How to Create a Project Report: Objectives, Components, Use Cases, and Examples

Managing a project is by no means an easy feat. Many moving parts can make it complicated to stay focused on the tasks and keep stakeholders up to date on the project status. 

This is why project reports are a useful tool for project managers. These reports can be used to provide direction for team members, offer status updates for partners or management teams, and successfully manage risk mitigation – to name just a few! 

Let’s take a closer look at the many objectives, components, and examples of project reports.

Project Report Objectives

Every project report starts with a solid project report objective. Your objective should provide precise direction for the rest of the report. Consider what purpose you want your project report to serve. Are you describing new risks or explaining project delays? Or will your report focus on persuading management teams or stockholders to invest additional funds into the project? 

A thorough understanding of your objective will help guide you in writing the report and make the purpose of the report clear to all stakeholders.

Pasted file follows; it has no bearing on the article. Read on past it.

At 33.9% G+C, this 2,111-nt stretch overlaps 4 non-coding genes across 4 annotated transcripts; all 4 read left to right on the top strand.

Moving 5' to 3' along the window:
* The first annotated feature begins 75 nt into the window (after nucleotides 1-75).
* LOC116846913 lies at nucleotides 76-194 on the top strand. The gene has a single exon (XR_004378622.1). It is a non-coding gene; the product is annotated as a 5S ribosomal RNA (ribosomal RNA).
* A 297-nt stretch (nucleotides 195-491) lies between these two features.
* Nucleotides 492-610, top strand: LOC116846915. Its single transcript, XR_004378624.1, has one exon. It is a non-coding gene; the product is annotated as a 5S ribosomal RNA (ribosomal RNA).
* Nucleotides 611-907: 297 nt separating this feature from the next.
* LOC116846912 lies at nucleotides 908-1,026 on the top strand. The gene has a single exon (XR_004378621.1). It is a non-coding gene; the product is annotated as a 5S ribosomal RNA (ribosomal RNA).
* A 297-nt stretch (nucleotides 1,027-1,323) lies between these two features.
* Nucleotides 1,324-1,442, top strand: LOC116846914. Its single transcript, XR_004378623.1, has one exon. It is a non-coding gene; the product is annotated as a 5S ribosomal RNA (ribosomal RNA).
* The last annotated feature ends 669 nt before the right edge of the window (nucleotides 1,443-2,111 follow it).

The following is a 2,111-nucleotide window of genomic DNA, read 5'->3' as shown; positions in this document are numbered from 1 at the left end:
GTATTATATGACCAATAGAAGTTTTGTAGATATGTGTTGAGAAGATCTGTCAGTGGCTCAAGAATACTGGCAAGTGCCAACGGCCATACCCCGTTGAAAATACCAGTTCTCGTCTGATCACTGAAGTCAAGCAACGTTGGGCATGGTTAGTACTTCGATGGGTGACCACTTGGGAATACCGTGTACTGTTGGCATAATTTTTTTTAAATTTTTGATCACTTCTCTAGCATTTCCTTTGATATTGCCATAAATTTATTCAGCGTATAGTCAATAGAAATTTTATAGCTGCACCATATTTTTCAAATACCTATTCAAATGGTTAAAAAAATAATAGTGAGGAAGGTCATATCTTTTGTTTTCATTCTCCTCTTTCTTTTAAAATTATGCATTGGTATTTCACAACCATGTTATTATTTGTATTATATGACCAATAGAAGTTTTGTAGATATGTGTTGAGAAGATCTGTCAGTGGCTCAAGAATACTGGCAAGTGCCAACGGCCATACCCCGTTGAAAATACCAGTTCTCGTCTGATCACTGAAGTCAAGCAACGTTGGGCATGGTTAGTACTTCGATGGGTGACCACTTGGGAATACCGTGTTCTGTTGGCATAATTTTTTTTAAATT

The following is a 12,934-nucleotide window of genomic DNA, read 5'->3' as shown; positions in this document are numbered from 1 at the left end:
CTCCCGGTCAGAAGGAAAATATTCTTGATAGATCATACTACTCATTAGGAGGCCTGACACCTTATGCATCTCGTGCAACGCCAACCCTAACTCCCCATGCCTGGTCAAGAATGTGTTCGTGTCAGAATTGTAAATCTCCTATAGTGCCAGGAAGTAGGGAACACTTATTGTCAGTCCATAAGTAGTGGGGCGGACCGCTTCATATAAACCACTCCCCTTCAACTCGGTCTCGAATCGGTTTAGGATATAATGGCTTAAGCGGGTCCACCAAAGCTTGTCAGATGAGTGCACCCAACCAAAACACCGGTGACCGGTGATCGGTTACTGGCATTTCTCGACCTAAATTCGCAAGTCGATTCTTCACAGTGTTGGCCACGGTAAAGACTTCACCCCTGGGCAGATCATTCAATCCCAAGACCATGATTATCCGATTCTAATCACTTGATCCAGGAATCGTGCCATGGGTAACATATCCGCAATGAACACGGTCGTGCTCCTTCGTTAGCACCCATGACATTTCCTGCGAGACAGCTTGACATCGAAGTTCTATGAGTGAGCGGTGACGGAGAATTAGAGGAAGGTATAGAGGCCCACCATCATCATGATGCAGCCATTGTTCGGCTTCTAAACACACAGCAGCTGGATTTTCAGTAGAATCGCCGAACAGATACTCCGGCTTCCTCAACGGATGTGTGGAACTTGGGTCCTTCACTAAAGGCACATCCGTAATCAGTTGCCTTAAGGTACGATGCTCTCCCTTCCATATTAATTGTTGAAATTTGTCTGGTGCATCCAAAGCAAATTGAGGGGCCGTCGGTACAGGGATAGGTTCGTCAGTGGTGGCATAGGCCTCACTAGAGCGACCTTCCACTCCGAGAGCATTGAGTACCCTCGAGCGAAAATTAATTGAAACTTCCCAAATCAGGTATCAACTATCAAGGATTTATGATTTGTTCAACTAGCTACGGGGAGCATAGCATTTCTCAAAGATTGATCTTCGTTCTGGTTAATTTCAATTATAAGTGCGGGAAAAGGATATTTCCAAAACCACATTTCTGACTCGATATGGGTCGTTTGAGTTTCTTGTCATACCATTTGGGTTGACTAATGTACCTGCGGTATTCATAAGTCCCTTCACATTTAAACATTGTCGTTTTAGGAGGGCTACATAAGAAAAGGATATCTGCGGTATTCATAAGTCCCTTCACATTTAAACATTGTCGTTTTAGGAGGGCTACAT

Here are a few examples of project report objectives:

  • Requesting approval for a new project
  • Tracking the progress of the project
  • Identifying and managing risks
  • Managing costs and budgets
  • Requesting financial assistance

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Project Report Components

Your project report will be bursting with essential information about your project. Although the content of your report will differ depending on the type of report you’re creating, keeping your report organized will make it easy for the reader to follow along without missing any critical points. Organize your data and content into sections that allow all stakeholders to quickly reference.

Consider including some of the following project report components:

Executive Summary 

The first section of your report will likely include an executive summary. The brief overview should provide all the essential takeaways from the report, allowing the reader to understand the report's contents without having to read through all of the project details.

Project Progress

This component includes real metrics that track your project’s progress. It offers an overview of the project's status and budget while identifying risks or issues that may have emerged. Helping project management and other stakeholders reflect on the project schedule and make amendments as needed.

Risks and Risk Management

What risks have developed that may affect the quality, timeline, or budget of your project? How will you control these emerging elements? It’s inevitable that all projects will face risks, so it’s how you intend to manage those risks that’s important to the project team and stakeholders. Include a detailed analysis of the risk, your proposed solutions, and how these new elements will affect the project as a whole. 

Budget